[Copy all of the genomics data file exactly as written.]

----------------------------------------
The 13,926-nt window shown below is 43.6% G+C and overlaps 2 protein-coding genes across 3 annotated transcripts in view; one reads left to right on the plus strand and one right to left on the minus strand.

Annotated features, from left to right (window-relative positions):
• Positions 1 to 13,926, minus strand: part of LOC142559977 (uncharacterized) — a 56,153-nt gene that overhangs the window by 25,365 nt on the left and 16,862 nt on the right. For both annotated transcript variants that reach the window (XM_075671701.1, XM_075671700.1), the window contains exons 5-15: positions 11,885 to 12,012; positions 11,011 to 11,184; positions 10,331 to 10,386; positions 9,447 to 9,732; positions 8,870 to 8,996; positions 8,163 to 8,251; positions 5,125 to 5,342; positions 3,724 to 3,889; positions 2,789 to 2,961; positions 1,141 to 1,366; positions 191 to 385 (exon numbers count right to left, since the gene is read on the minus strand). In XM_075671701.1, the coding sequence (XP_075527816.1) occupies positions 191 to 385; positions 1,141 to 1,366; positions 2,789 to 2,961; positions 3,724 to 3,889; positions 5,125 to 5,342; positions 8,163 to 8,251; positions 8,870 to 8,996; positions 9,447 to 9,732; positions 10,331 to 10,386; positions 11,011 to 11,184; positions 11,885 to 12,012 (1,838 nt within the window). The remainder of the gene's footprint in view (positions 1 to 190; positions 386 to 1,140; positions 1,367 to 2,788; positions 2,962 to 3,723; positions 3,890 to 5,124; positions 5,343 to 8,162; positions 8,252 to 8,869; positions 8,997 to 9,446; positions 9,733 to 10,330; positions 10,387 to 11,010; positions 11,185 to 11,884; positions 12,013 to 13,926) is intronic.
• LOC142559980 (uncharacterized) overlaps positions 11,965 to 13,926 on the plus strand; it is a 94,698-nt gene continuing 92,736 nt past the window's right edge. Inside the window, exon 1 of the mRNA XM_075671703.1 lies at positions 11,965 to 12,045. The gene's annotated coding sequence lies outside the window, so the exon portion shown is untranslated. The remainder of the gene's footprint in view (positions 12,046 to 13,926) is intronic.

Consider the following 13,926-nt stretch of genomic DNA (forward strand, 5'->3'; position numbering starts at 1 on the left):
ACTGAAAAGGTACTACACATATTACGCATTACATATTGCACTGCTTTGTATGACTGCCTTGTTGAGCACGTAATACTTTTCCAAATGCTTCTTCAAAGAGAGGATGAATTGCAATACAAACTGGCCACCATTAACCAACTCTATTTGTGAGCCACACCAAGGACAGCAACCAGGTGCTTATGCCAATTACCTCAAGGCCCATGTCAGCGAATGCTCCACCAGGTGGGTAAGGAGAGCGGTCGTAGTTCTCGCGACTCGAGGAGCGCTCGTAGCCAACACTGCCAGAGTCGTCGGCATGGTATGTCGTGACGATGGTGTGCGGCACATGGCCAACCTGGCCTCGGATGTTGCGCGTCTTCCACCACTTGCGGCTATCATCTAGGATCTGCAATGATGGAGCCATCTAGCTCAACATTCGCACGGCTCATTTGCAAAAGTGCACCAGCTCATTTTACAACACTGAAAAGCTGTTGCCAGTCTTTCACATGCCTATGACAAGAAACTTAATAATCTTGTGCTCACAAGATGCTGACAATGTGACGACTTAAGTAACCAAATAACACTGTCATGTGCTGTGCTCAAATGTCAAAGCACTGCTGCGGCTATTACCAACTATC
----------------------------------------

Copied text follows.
The 13,926-nt window shown below is 43.6% G+C and overlaps 2 protein-coding genes across 3 annotated transcripts in view; one reads left to right on the plus strand and one right to left on the minus strand.

Annotated features, from left to right (window-relative positions):
• Positions 1 to 13,926, minus strand: part of LOC142559977 (uncharacterized) — a 56,153-nt gene that overhangs the window by 25,365 nt on the left and 16,862 nt on the right. For both annotated transcript variants that reach the window (XM_075671701.1, XM_075671700.1), the window contains exons 5-15: positions 11,885 to 12,012; positions 11,011 to 11,184; positions 10,331 to 10,386; positions 9,447 to 9,732; positions 8,870 to 8,996; positions 8,163 to 8,251; positions 5,125 to 5,342; positions 3,724 to 3,889; positions 2,789 to 2,961; positions 1,141 to 1,366; positions 191 to 385 (exon numbers count right to left, since the gene is read on the minus strand). In XM_075671701.1, the coding sequence (XP_075527816.1) occupies positions 191 to 385; positions 1,141 to 1,366; positions 2,789 to 2,961; positions 3,724 to 3,889; positions 5,125 to 5,342; positions 8,163 to 8,251; positions 8,870 to 8,996; positions 9,447 to 9,732; positions 10,331 to 10,386; positions 11,011 to 11,184; positions 11,885 to 12,012 (1,838 nt within the window). The remainder of the gene's footprint in view (positions 1 to 190; positions 386 to 1,140; positions 1,367 to 2,788; positions 2,962 to 3,723; positions 3,890 to 5,124; positions 5,343 to 8,162; positions 8,252 to 8,869; positions 8,997 to 9,446; positions 9,733 to 10,330; positions 10,387 to 11,010; positions 11,185 to 11,884; positions 12,013 to 13,926) is intronic.
• LOC142559980 (uncharacterized) overlaps positions 11,965 to 13,926 on the plus strand; it is a 94,698-nt gene continuing 92,736 nt past the window's right edge. Inside the window, exon 1 of the mRNA XM_075671703.1 lies at positions 11,965 to 12,045. The gene's annotated coding sequence lies outside the window, so the exon portion shown is untranslated. The remainder of the gene's footprint in view (positions 12,046 to 13,926) is intronic.

Consider the following 13,926-nt stretch of genomic DNA (forward strand, 5'->3'; position numbering starts at 1 on the left):
ACTGAAAAGGTACTACACATATTACGCATTACATATTGCACTGCTTTGTATGACTGCCTTGTTGAGCACGTAATACTTTTCCAAATGCTTCTTCAAAGAGAGGATGAATTGCAATACAAACTGGCCACCATTAACCAACTCTATTTGTGAGCCACACCAAGGACAGCAACCAGGTGCTTATGCCAATTACCTCAAGGCCCATGTCAGCGAATGCTCCACCAGGTGGGTAAGGAGAGCGGTCGTAGTTCTCGCGACTCGAGGAGCGCTCGTAGCCAACACTGCCAGAGTCGTCGGCATGGTATGTCGTGACGATGGTGTGCGGCACATGGCCAACCTGGCCTCGGATGTTGCGCGTCTTCCACCACTTGCGGCTATCATCTAGGATCTGCAATGATGGAGCCATCTAGCTCAACATTCGCACGGCTCATTTGCAAAAGTGCACCAGCTCATTTTACAACACTGAAAAGCTGTTGCCAGTCTTTCACATGCCTATGACAAGAAACTTAATAATCTTGTGCTCACAAGATGCTGACAATGTGACGACTTAAGTAACCAAATAACACTGTCATGTGCTGTGCTCAAATGTCAAAGCACTGCTGCGGCTATTACCAACTATC